So, are we saying it’s not important to practise reading books?
No, we’re not. We need to work on both aspects – the mechanical aspects and the intellectual ones.
However, with learners in this category, they are likely to progress through a more spelling-based approach, providing that it’s done in the right way, with all words seen and used in context and the right activities to develop all the skills needed for reading.
The biggest dangers are:
- Your child is totally turned off books and avoids reading like the plague!
- Your child is only exposed to the level of ideas and vocabulary which he can read for himself. Disastrous for his comprehension and vocabulary (as well as his enjoyment of reading).
This blog is too short to go into the right way of teaching spelling, but our other materials cover this. However, in the meantime, these are our recommendations for parents:
- Discuss your child’s reading with their teacher. Maybe show them this blog and ask them for their opinion or advice. Decide together what reading will be set for homework. A little bit of ‘reading for practice’ is fine, but keep it to a minimum and make it as unstressful as possible. When you’re doing this kind of reading, don’t make the child battle to decode for himself. Show them by saying the sounds of the word as you point to each letter or letter pattern.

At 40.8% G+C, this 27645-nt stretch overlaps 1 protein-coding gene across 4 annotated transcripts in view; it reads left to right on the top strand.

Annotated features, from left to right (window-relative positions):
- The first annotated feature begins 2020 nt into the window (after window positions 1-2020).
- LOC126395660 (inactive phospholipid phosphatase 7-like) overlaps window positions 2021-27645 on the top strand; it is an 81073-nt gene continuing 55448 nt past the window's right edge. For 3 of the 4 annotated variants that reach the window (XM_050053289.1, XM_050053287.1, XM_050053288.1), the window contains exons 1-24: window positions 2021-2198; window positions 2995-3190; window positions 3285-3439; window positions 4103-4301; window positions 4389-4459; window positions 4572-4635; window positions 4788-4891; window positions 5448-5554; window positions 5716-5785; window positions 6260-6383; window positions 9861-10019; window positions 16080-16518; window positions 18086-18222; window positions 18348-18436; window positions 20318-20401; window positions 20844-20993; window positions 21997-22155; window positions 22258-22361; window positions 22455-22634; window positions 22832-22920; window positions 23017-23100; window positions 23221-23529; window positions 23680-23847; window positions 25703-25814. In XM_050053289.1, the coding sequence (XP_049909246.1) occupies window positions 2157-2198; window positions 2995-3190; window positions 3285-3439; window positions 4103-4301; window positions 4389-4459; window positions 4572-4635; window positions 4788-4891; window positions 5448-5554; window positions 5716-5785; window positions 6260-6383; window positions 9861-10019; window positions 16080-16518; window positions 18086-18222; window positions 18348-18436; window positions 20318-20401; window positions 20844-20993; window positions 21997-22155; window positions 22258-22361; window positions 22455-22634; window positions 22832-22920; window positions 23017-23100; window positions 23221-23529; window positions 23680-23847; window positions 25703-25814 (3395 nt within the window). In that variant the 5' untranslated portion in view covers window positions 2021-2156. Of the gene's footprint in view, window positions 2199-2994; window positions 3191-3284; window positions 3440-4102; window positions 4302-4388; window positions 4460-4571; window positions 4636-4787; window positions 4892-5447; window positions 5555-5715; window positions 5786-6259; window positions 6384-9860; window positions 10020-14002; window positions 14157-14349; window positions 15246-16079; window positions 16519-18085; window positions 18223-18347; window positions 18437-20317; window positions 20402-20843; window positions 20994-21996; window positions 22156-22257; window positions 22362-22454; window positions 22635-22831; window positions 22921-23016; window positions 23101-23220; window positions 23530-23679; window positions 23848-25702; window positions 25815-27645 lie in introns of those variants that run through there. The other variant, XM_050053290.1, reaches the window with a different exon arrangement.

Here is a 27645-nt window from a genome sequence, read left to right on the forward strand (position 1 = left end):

- Read books/stories to your child, or use audiobooks. As much as possible! Encourage your child to explore and enjoy new genres or topics – by listening and discussing ideas.
- Replace the ‘reading for the skill’ aspects by enjoyable spelling-based activities. A programme such as StepsWeb can provide the right approach for struggling readers, but in a varied, enjoyable way.
Remember: If you’re teaching spelling in the right way, you’re teaching all of the skills and knowledge needed for reading. With the right resources, you’re also developing the area of the brain needed for instant visual recognition of words – which is vital for reading fluency.